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Series
Image of the Week

Summary

A weekly image selected from the striking imagery produced every day by scientists around the world.

Image of the Week is a feature of the HHMI BioInteractive website. A different image will be posted each week in order to highlight topics in the Life and Earth Sciences. Each of the images will be accompanied by a short description together with information about the author and web links for further study. The images will be archived on the HHMI BioInteractive website, and will be made freely available for download from a searchable database for educational purposes. For more info on Image of the Week or how to submit, consult the Related Materials to the right.

Image Gallery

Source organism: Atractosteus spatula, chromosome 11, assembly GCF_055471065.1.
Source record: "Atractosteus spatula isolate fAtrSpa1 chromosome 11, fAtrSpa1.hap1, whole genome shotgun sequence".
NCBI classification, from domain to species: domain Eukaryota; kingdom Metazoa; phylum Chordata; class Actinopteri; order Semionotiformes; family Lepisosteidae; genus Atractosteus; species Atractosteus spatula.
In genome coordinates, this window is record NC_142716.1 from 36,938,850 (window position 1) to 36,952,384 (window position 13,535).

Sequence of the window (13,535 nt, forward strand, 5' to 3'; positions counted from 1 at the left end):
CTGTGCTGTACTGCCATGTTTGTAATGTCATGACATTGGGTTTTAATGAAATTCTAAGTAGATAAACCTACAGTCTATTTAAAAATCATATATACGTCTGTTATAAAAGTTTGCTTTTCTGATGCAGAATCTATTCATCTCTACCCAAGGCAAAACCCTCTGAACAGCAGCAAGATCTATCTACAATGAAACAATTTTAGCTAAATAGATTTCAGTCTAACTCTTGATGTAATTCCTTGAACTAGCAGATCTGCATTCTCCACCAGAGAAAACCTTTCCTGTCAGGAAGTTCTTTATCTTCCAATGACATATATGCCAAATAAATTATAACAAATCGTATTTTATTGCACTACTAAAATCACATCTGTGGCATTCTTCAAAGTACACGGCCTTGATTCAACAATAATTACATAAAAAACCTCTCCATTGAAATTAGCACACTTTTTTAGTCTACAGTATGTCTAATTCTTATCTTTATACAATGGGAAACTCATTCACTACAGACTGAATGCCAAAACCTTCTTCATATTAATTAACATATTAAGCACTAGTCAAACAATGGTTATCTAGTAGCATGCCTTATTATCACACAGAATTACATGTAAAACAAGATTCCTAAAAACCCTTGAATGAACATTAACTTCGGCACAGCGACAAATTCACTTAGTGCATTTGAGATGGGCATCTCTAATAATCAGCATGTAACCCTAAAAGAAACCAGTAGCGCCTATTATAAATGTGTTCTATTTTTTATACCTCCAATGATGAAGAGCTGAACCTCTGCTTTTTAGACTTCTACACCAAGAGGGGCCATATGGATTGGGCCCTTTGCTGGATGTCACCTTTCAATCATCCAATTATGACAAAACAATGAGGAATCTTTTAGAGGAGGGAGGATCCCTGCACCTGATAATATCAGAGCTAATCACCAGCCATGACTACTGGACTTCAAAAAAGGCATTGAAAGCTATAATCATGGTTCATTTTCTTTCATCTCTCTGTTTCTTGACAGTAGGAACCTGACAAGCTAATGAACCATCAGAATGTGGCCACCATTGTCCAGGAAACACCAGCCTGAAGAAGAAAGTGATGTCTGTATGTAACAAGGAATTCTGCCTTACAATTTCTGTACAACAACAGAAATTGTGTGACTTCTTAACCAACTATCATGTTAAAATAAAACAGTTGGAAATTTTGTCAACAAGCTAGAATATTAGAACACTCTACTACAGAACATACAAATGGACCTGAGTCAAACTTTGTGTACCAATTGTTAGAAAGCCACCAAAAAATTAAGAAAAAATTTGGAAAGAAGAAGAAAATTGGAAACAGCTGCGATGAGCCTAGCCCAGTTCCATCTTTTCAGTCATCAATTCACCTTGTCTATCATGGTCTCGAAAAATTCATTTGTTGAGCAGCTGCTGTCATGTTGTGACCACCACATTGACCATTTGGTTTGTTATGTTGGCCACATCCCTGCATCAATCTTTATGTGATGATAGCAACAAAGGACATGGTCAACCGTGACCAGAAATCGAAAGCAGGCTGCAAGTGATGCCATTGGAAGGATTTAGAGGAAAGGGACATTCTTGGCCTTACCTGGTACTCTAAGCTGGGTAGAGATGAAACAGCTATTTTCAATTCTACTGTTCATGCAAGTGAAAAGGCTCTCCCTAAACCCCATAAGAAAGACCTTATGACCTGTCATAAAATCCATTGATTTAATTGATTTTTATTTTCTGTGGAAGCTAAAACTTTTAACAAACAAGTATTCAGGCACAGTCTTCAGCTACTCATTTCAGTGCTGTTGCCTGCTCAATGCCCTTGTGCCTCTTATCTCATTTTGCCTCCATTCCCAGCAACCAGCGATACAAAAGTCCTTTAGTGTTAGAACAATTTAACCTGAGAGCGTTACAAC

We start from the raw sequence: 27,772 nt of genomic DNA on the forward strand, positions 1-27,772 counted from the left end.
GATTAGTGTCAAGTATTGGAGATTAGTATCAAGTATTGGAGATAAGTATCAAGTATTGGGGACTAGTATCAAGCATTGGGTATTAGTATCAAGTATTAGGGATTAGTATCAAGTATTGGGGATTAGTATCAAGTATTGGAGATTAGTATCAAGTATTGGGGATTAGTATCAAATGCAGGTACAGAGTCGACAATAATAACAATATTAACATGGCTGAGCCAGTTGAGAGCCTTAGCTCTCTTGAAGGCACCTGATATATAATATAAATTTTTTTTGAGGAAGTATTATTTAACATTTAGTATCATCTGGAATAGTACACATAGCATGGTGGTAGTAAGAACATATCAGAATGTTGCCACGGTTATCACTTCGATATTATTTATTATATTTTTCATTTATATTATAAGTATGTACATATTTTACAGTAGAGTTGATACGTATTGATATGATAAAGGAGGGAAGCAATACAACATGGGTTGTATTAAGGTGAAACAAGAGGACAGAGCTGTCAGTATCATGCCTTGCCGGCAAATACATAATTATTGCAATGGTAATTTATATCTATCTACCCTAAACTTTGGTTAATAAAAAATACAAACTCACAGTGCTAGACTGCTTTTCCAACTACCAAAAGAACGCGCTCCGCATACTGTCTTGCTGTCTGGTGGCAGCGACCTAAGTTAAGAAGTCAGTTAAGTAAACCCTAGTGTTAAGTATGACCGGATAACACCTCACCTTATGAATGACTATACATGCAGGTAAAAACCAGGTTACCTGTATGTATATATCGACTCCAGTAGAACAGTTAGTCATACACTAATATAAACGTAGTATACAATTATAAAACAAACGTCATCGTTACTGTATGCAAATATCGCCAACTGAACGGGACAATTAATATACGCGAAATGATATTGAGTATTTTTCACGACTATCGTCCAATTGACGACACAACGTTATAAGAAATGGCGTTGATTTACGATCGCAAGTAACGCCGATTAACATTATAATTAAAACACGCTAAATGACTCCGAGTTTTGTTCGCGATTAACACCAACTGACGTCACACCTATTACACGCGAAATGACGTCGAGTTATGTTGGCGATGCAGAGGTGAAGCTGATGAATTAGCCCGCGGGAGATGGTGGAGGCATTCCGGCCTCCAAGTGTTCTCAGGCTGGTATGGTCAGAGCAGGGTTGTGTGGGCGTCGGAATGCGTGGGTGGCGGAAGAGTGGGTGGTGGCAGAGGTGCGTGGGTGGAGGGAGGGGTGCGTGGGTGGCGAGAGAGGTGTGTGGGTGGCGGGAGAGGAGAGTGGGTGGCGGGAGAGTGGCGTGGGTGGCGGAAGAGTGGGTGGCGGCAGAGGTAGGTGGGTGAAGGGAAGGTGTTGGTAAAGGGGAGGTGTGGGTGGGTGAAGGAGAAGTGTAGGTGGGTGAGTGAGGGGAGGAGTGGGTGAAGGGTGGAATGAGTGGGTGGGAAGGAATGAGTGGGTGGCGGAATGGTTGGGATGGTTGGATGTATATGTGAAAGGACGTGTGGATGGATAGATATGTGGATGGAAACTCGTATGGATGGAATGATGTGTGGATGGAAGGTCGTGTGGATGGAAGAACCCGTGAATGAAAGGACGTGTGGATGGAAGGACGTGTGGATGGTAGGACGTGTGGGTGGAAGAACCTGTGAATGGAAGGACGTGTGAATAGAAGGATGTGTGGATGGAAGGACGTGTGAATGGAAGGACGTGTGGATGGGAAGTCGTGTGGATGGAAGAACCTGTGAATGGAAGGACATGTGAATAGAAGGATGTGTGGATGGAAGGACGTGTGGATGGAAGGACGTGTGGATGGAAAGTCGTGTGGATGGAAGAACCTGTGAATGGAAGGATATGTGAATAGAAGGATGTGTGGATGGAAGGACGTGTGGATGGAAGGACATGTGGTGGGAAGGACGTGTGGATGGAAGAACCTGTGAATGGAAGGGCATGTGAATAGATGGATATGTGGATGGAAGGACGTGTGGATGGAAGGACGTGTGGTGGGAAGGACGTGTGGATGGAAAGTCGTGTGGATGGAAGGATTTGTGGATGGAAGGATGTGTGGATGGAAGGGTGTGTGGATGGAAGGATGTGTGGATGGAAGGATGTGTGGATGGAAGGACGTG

In This Series (27)

by Wim van Egmond, Berkel en Rodenrijs, The Netherlands.

Dutch draper Antonie van Leeuwenhoek (1632–1723) built microscopes that allowed him to observe never-before-seen...

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by Gorongosa Restoration Project, Gorongosa National Park, Mozambique

Zebras on the move in a remote area of Gorongosa National Park in 2006.

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by Piotr Naskrecki PhD, Museum of Comparative Zoology, Harvard University

Weaver ants labor to carry a live land snail back to their nest in Gorongosa National Park.

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by Piotr Naskrecki PhD, Museum of Comparative Zoology, Harvard University

Gorongosa National Park is rich in diverse species including some found only in and near the park, like this pygmy chameleon...

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by In-Jung Kim, PhD, and Joshua Sanes, PhD, Center for Brain Science and Department of Molecular and Cellular Biology, Harvard University

A unique group of cells in the eye’s retina specifically detects the upward motion of objects, such as a ball thrown in the...

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by Christopher C. Witt, PhD, University of New Mexico

The bill of the buff-tailed sicklebill hummingbird is perfectly shaped to collect nectar from deep within the Centropogon...